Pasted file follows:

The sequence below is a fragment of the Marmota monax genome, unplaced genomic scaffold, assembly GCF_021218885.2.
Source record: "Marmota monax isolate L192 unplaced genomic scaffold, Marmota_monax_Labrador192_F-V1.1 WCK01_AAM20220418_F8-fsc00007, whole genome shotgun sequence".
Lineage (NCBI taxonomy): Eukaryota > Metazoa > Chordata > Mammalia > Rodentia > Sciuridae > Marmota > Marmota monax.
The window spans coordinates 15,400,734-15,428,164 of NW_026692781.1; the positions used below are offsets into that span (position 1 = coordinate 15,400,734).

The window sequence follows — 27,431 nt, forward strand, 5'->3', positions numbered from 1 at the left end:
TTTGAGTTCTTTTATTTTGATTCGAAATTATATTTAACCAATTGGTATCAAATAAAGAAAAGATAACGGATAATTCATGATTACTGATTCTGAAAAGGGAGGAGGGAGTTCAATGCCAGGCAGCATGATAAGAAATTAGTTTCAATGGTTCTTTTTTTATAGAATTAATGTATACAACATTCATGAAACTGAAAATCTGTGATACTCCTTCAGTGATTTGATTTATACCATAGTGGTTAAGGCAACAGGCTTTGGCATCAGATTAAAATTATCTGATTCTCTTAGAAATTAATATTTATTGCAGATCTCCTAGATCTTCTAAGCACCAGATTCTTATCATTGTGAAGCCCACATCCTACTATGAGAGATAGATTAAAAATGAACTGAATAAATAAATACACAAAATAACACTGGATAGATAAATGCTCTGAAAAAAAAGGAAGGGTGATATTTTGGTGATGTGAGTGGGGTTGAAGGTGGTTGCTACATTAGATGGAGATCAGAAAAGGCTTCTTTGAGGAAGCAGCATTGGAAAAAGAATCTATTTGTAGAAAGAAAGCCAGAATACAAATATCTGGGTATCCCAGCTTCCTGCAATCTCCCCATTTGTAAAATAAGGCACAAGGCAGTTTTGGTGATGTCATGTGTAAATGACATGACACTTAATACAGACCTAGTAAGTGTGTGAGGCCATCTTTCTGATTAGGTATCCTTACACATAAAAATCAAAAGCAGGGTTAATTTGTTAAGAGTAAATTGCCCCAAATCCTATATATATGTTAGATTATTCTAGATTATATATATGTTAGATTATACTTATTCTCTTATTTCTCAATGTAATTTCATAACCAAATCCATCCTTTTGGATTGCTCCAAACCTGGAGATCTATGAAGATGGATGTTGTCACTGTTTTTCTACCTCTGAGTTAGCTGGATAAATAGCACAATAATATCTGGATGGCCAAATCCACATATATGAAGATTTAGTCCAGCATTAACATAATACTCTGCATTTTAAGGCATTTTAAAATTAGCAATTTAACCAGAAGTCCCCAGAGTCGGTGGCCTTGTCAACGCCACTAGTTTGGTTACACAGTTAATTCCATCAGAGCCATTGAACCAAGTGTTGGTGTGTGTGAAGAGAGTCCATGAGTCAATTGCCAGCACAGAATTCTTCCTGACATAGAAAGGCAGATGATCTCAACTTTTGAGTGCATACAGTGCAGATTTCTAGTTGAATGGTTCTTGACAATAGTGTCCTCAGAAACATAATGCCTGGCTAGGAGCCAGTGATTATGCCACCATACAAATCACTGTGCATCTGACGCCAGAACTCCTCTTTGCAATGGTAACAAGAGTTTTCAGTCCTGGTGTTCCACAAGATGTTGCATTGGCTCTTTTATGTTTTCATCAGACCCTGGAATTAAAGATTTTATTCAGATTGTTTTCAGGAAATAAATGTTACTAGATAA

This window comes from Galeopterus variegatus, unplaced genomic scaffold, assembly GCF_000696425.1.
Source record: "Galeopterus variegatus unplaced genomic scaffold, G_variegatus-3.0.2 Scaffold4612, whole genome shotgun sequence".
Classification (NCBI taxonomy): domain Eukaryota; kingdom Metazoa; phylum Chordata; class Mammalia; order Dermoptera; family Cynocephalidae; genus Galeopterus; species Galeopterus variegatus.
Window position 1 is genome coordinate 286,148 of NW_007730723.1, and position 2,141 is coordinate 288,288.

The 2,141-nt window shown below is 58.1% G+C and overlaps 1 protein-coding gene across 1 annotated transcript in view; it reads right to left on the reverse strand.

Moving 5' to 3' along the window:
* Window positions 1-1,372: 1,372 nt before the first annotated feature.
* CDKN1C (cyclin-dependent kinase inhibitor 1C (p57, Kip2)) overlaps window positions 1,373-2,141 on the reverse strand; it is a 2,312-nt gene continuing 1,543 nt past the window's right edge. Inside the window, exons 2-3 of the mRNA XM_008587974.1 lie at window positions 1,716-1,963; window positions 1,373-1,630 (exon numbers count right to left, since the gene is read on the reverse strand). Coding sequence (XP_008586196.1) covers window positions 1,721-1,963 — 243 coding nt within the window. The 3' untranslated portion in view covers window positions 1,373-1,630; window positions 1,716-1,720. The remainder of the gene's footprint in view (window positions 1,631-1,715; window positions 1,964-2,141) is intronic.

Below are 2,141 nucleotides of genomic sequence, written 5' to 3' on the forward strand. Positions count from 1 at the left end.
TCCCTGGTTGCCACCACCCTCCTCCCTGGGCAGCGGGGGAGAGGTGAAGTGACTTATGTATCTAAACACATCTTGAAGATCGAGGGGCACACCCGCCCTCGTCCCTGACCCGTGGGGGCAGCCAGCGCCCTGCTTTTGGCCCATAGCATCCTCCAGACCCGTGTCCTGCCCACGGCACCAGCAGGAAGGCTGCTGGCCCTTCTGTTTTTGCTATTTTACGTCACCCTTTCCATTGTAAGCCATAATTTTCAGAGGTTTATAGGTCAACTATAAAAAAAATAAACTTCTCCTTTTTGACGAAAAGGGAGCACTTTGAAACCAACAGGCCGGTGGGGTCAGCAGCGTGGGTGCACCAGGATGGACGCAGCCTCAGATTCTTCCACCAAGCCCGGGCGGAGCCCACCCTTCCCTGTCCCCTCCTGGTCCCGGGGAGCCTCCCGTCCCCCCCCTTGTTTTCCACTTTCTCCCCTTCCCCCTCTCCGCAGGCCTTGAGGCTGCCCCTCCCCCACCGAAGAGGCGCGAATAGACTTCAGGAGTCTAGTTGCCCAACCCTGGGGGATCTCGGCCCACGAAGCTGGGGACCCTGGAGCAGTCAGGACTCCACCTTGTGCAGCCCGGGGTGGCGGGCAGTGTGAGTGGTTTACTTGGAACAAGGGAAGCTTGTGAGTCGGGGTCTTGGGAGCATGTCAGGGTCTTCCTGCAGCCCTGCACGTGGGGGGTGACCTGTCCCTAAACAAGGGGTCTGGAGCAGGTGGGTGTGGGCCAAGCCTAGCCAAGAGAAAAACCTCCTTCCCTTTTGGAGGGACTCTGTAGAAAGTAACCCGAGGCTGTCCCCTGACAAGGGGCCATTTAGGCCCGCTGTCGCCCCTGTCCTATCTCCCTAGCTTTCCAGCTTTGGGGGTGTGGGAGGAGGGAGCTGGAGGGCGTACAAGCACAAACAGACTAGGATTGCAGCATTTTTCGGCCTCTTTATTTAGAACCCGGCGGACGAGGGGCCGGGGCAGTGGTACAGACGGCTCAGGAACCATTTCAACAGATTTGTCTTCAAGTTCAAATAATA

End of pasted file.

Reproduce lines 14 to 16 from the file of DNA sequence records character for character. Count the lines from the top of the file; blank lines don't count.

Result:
* CDKN1C (cyclin-dependent kinase inhibitor 1C (p57, Kip2)) overlaps window positions 1,373-2,141 on the reverse strand; it is a 2,312-nt gene continuing 1,543 nt past the window's right edge. Inside the window, exons 2-3 of the mRNA XM_008587974.1 lie at window positions 1,716-1,963; window positions 1,373-1,630 (exon numbers count right to left, since the gene is read on the reverse strand). Coding sequence (XP_008586196.1) covers window positions 1,721-1,963 — 243 coding nt within the window. The 3' untranslated portion in view covers window positions 1,373-1,630; window positions 1,716-1,720. The remainder of the gene's footprint in view (window positions 1,631-1,715; window positions 1,964-2,141) is intronic.

Below are 2,141 nucleotides of genomic sequence, written 5' to 3' on the forward strand. Positions count from 1 at the left end.
TCCCTGGTTGCCACCACCCTCCTCCCTGGGCAGCGGGGGAGAGGTGAAGTGACTTATGTATCTAAACACATCTTGAAGATCGAGGGGCACACCCGCCCTCGTCCCTGACCCGTGGGGGCAGCCAGCGCCCTGCTTTTGGCCCATAGCATCCTCCAGACCCGTGTCCTGCCCACGGCACCAGCAGGAAGGCTGCTGGCCCTTCTGTTTTTGCTATTTTACGTCACCCTTTCCATTGTAAGCCATAATTTTCAGAGGTTTATAGGTCAACTATAAAAAAAATAAACTTCTCCTTTTTGACGAAAAGGGAGCACTTTGAAACCAACAGGCCGGTGGGGTCAGCAGCGTGGGTGCACCAGGATGGACGCAGCCTCAGATTCTTCCACCAAGCCCGGGCGGAGCCCACCCTTCCCTGTCCCCTCCTGGTCCCGGGGAGCCTCCCGTCCCCCCCCTTGTTTTCCACTTTCTCCCCTTCCCCCTCTCCGCAGGCCTTGAGGCTGCCCCTCCCCCACCGAAGAGGCGCGAATAGACTTCAGGAGTCTAGTTGCCCAACCCTGGGGGATCTCGGCCCACGAAGCTGGGGACCCTGGAGCAGTCAGGACTCCACCTTGTGCAGCCCGGGGTGGCGGGCAGTGTGAGTGGTTTACTTGGAACAAGGGAAGCTTGTGAGTCGGGGTCTTGGGAGCATGTCAGGGTCTTCCTGCAGCCCTGCACGTGGGGGGTGACCTGTCCCTAAACAAGGGGTCTGGAGCAGGTGGGTGTGGGCCAAGCCTAGCCAAGAGAAAAACCTCCTTCCCTTTTGGAGGGACTCTGTAGAAAGTAACCCGAGGCTGTCCCCTGACAAGGGGCCATTTAGGCCCGCTGTCGCCCCTGTCCTATCTCCCTAGCTTTCCAGCTTTGGGGGTGTGGGAGGAGGGAGCTGGAGGGCGTACAAGCACAAACAGACTAGGATTGCAGCATTTTTCGGCCTCTTTATTTAGAACCCGGCGGACGAGGGGCCGGGGCAGTGGTACAGACGGCTCAGGAACCATTTCAACAGATTTGTCTTCAAGTTCAAATAATA